Noël Pusey, a medical laboratory scientist in ARUP Laboratories’ Immunohematology Reference Lab, performs testing to ensure that patients in need of blood transfusions are matched to the most suitable donors.
As an ARUP blood bank specialist, Noël Pusey uses both creativity and science to solve puzzles in transfusion medicine and help patients.
AirMed carries O-negative blood and AB plasma on each flight. Approximately two patients per week receive blood products on the way to the hospital. This blood is from individuals who donated through ARUP Blood Services.
AirMed and ARUP Blood Services commemorate a yearlong partnership in which ARUP has provided blood for AirMed to transfuse patients in flight.
A donor collection specialist at the ARUP Blood Services Donor Center in Sandy bandages a donor’s arm after she has finished donating blood. ARUP is seeking donations of O-positive and O-negative blood to help address a critical shortage.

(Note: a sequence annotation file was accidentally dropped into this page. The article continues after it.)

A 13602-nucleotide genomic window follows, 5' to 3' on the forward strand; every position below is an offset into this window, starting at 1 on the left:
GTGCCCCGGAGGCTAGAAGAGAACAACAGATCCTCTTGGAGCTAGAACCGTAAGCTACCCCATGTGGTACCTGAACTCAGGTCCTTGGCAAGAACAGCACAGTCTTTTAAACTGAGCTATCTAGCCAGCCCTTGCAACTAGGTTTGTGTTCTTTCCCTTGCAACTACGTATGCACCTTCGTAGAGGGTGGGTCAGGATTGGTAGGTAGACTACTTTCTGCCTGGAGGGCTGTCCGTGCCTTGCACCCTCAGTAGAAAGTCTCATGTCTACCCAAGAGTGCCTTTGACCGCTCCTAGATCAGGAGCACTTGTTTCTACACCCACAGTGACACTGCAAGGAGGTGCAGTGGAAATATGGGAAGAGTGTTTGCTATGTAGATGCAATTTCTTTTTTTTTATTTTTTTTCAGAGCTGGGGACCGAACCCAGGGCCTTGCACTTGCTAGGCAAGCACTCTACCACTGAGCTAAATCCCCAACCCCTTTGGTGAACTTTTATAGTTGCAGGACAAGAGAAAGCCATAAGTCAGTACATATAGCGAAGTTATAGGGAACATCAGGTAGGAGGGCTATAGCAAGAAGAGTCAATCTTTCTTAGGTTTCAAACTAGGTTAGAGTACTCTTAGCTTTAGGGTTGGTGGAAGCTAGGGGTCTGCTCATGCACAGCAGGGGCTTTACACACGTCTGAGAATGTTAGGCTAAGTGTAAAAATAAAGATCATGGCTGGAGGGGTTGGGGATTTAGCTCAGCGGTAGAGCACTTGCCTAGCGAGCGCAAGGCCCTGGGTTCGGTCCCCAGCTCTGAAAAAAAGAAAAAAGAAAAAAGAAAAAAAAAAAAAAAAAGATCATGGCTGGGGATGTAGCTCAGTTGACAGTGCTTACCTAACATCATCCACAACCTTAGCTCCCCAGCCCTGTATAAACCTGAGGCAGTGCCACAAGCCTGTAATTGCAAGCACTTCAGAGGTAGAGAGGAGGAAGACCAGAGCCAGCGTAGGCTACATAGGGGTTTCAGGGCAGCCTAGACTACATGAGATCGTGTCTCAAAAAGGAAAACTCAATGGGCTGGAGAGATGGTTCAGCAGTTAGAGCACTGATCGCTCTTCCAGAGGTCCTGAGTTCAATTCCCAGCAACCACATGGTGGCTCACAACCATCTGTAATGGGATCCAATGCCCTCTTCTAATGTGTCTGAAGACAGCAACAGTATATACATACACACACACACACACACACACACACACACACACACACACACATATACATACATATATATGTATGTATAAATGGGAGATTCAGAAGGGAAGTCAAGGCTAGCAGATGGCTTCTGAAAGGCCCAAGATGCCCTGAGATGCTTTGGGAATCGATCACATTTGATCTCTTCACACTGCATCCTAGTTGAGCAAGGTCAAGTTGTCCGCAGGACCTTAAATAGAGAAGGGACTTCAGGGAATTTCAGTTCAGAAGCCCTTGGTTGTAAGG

ARUP Blood Services and University of Utah Health join Intermountain Healthcare and the American Red Cross asking Utahns to donate blood.
Perhaps more than ever before, ARUP Blood Services is relying on high school students to help save lives through blood donations, as its usual donor sources have diminished.
When one of the University of Utah’s (U of U’s) AirMed helicopters take off on an emergency call, there is now a small cooler onboard containing their latest means of saving lives — blood.
While most blood drives have been canceled, ARUP’s two blood donation centers have remained open. ARUP has seen donations increase as more people have sought ways to help.
When a patient with traumatic injuries arrives in the emergency room or a cancer patient is receiving a blood transfusion, it is critical that they receive blood types compatible with their bodies.
The laboratorians in the ARUP Immunohematology Reference Laboratory spend their days determining the more complex blood types of patients.
Nationwide, there is a shortage of blood, and patient populations continue to grow. The rules on who can donate are constantly changing because of new diseases and medications.